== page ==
The Teen Brain
Understanding the radical changes happening in the brain during the teen years can explain teen behavior, help you understand and connect with your teen, and parent or teach your teens more effectively.
Adult Attachment: My Story, My Brain, My Relationships
In this workshop Dr. Bryson discusses how relationships have shaped our brain, and how we can break free of bad relational patterns with our children and others we love.
The best predictor of how well children turn out is that their parents have made sense of their own history and life story. We each have mental models of how relationships are supposed to work. These models are based on past relationships and determine how we function in current relationships with our significant others, family, friends, and children. In this workshop, we’ll explore what adult attachment is, what it has to do with our relationships, and the way we tell our story. We’ll also look at how attachment experiences have impacted the way our brains work. By understanding our experiences through the lens of our attachment style and the attachment styles of other people in our lives, we can gain insight into who we are, how our relationships work, and how to change from the inside out.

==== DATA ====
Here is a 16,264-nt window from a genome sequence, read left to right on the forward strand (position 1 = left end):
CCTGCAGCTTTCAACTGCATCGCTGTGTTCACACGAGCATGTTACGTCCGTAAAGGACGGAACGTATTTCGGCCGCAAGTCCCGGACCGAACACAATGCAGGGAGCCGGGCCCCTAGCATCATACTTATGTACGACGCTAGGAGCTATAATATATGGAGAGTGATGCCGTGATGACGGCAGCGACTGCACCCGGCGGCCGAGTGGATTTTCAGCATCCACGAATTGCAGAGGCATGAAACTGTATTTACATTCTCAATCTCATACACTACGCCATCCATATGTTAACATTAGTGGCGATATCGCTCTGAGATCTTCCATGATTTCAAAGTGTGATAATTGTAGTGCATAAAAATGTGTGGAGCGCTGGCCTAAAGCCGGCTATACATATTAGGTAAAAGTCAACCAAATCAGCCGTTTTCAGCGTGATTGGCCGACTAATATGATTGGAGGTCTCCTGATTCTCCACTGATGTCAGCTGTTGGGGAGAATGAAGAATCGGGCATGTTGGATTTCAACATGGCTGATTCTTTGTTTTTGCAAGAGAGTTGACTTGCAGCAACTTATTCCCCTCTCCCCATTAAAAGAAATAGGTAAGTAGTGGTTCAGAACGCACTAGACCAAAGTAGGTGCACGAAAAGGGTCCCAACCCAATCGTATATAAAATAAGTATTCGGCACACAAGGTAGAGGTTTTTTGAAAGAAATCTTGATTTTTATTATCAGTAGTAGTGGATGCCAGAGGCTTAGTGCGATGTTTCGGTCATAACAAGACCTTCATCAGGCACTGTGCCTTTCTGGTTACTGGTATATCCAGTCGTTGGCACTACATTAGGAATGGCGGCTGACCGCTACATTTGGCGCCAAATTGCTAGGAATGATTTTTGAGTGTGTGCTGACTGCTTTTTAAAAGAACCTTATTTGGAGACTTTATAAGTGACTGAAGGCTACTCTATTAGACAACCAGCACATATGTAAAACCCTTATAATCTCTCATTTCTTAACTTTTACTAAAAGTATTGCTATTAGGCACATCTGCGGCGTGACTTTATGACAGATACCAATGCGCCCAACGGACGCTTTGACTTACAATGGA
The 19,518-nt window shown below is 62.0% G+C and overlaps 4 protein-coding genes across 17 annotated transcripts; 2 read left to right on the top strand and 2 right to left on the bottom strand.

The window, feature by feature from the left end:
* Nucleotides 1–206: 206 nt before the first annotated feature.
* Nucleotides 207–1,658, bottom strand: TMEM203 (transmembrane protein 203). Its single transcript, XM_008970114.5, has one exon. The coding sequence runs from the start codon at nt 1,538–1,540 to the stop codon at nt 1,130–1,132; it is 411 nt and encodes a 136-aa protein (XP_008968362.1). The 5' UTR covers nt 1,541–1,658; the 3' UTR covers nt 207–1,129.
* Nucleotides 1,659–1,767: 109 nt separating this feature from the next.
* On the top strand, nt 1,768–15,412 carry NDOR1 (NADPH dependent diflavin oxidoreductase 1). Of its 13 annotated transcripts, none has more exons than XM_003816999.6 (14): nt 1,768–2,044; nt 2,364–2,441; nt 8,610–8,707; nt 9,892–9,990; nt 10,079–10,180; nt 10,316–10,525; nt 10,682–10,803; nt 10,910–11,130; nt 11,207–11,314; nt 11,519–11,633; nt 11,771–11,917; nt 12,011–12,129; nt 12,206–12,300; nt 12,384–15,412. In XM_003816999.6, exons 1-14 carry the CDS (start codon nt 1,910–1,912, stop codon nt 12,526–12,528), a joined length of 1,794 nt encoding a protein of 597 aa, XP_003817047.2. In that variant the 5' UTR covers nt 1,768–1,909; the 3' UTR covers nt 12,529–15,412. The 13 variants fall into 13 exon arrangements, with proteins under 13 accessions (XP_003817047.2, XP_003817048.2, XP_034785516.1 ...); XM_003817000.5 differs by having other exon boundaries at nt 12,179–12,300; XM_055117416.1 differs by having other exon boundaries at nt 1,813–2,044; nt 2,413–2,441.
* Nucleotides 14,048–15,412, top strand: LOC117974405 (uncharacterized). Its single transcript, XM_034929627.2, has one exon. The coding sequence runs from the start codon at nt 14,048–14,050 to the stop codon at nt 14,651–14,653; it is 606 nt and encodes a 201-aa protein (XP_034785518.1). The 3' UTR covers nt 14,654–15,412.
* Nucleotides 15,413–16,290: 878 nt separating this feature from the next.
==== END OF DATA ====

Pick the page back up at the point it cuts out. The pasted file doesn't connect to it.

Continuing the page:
Sexual Abuse Prevention: The Time to Start Talking is Now
Statistics tell us that one-fourth of girls and one-sixth of boys are victims of sexual abuse by age 18. The age kids are most at risk is ages 8-12! As parents, you need to know: How do sexual predators get access to children? How does it happen? Why don’t children tell? How and when do I talk to my kids about sexual abuse? What can I do to protect my children? Get answers to these questions and more as we discuss how to empower ourselves and our kids against sexual abuse.